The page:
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Political Party Workers Attack TV Channel in Pakistan

  • Ayesha Tanzeem

Paramilitary soldiers stand guard near the dismantled makeshift tents of the supporters of Muttahida Qaumi Movement (MQM) political party after a protest, in Karachi, Pakistan, Aug. 22, 2016.

Paramilitary soldiers stand guard near the dismantled makeshift tents of the supporters of Muttahida Qaumi Movement (MQM) political party after a protest, in Karachi, Pakistan, Aug. 22, 2016.

Workers of a political party in Pakistan attacked the offices of a local TV channel Monday, leaving one person dead and several others injured.

When the violence started, MQM, a regional party that used to control Pakistan's commercial hub of Karachi, was staging a hunger strike in front of the Karachi Press Club against what it alleged were extra-judicial killings and disappearances of its activists by law enforcement agencies.

MQM’s leader, Altaf Hussain — who lives in self-imposed exile in London — raised anti-Pakistan slogans during his address Monday and encouraged his followers to attack several TV channels that he said did not give due coverage to his party.

FILE - A supporter of Altaf Hussain, leader of the Muttahida Qaumi Movement, (MQM) holds his picture during a protest rally in Karachi, Pakistan, May 20, 2013.

FILE - A supporter of Altaf Hussain, leader of the Muttahida Qaumi Movement, (MQM) holds his picture during a protest rally in Karachi, Pakistan, May 20, 2013.

Channels in Pakistan are barred from giving him coverage by court order because of past controversial statements that the court deemed anti-state. However, other leaders from his party regularly appear on various channels.

Television and CCTV footage showed dozens of men and women holding batons and rods, ransacking the offices of the TV channel ARY. Several vehicles outside the offices were set on fire. A cameraman from a different channel, Samaa, was attacked while trying to take video of the events.

Rangers arrested a senior leader of MQM, Farooq Sattar, as he arrived to address a news conference in front of the press club after the attack.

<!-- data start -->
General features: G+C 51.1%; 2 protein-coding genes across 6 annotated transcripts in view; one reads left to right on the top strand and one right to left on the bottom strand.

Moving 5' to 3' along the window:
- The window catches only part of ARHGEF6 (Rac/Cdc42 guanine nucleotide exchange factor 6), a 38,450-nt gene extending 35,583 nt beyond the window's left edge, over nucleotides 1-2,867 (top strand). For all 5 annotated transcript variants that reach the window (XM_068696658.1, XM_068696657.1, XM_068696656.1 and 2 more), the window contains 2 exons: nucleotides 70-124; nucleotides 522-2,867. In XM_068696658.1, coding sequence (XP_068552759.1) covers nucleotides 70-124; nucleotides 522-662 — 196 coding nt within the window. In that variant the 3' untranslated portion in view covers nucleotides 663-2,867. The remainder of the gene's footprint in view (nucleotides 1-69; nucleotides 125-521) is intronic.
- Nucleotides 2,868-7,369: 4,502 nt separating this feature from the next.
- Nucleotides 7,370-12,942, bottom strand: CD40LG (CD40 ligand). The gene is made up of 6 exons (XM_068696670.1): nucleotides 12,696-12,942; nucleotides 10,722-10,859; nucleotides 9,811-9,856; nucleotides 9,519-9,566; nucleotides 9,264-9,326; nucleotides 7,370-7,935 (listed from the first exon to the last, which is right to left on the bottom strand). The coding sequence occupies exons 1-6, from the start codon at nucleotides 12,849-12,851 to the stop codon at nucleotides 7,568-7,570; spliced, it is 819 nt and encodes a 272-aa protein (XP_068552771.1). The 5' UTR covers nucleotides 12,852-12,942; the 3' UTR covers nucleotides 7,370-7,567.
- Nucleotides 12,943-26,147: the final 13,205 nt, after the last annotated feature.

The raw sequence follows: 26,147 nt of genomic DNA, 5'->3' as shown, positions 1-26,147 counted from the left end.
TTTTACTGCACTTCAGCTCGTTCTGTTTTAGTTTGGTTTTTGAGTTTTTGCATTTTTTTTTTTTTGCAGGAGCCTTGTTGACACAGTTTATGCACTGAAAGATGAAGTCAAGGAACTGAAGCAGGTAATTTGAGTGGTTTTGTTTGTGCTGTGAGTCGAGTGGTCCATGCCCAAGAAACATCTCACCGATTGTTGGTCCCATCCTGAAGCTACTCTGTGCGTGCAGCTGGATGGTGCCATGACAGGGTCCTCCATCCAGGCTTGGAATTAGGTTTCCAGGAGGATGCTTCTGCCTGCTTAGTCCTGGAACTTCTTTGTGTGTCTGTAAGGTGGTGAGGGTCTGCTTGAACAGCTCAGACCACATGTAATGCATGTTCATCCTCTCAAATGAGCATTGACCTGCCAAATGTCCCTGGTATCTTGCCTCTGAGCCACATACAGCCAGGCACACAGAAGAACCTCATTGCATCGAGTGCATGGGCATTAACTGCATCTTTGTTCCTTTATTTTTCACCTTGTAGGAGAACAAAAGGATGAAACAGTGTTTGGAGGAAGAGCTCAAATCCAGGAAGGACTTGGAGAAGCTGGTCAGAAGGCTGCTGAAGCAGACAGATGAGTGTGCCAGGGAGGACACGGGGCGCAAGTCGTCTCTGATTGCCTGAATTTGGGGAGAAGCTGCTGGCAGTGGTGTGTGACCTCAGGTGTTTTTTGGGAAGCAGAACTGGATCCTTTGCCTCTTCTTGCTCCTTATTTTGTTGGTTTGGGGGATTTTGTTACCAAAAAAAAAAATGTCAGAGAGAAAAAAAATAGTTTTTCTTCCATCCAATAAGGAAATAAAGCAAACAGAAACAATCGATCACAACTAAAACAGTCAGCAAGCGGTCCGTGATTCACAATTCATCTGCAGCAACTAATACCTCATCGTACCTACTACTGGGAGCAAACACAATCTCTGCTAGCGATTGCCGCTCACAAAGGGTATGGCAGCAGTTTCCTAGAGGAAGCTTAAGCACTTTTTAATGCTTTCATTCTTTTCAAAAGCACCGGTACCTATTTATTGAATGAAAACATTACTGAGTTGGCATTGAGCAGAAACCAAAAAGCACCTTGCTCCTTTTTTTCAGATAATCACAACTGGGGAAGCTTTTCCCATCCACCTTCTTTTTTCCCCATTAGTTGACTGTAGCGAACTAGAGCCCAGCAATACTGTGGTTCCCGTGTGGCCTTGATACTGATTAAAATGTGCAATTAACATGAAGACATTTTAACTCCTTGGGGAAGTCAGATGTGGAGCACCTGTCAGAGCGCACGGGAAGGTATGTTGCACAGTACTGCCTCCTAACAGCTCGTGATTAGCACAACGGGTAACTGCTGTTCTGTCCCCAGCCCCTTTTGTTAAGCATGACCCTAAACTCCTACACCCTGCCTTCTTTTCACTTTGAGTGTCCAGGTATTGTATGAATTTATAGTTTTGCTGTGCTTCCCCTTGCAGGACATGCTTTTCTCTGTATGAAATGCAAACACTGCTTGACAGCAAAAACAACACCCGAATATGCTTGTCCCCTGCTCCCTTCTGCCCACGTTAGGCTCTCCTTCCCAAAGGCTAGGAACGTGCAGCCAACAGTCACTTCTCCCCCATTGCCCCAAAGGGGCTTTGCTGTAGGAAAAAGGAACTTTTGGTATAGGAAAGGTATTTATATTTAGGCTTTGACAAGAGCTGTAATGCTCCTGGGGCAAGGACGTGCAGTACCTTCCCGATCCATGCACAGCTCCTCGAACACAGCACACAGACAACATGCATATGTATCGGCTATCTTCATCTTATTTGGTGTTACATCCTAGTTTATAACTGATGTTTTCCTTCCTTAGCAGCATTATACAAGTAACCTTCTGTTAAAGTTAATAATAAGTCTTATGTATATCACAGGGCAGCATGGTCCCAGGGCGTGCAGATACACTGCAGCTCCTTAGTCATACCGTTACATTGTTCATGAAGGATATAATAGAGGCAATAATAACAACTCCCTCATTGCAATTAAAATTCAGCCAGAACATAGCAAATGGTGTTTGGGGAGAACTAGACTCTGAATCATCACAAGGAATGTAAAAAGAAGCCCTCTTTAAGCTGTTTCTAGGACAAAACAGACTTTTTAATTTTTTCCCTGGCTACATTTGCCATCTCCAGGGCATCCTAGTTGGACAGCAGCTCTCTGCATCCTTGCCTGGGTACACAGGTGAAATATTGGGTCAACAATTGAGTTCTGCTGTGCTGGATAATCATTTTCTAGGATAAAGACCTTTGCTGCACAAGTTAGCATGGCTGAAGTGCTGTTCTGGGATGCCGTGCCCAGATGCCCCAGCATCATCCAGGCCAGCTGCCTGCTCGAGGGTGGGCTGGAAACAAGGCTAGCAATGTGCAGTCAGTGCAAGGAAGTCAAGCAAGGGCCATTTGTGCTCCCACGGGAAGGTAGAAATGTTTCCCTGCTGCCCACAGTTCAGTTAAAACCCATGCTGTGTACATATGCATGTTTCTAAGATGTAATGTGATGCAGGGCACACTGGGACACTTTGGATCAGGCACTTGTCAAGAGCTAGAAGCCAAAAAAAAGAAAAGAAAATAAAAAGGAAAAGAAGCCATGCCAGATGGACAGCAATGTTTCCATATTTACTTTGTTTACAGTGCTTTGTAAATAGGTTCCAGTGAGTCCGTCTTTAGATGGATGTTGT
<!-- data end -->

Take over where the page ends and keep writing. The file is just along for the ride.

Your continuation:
Monday's address by Hussain was unexpectedly hostile because the party had been using passive resistance, despite the pressure and arrests following the Rangers’ operation to rid the city of massive crime and violence, according to Wusatullah Khan, a senior journalist from Karachi who contributes to BBC's Urdu language programming and co-hosts a show on a local TV channel.

A policeman inspects a vehicle burned by Mutahida Qaumi Movement (MQM) political party protesters, in Karachi, Pakistan, Aug. 22, 2016.

A policeman inspects a vehicle burned by Mutahida Qaumi Movement (MQM) political party protesters, in Karachi, Pakistan, Aug. 22, 2016.

Khan said this was the third hunger strike camp set up by the party during the last five or six months. All the previous ones ended peacefully after a few days of speeches and festivities. The current camp looked the same until Hussain's address started.

"Suddenly at 6 p.m., when Altaf Hussain started his address, he gradually raised the tempo and roused the workers," Khan said. The strikers, most of them women, attacked a nearby TV channel.

"The way MQM's leadership has been shocked today, it doesn't look like Altaf Hussain took them into confidence that he was going to do this," Khan added.

The locally based leadership of the party had held meetings with provincial and federal leadership to resolve their grievances prior to Hussain's address Monday.

Several channels in Pakistan have asked how the British government could allow one of its citizens to openly incite violence in another country.

Hussain has been living in Britain since 1992, and he requested political asylum due to another military operation to clean up Karachi in 1992. The British government gave him a passport in 2002.

Senior MQM leader Sattar was taken away by Rangers even as he was seen insisting on live TV that he would meet with them after his press talk.

Tahir Mashhadi, the leader of MQM in Pakistan's senate, said that while he was unable to discuss details of Monday's events, he knew that the sense of deprivation among MQM workers had been growing.

"Over 60 MQM workers have died in custody of the law enforcement agencies," he said, adding that another 160 or so were missing but were on record as having been picked up by law enforcement agencies.

Mashhadi also accused the government of pushing MQM supporters to join a rival political party, and not letting its charity arm collect donations.

He said he condemned the attack on the media "in the strongest terms," but said people should wait for a proper investigation to find out what happened before drawing conclusions.

Before the Rangers’ operation, many in Karachi seemed afraid to even talk about MQM and accused it of extortion, kidnappings for ransom, torture and murder.

MQM denies the allegations.

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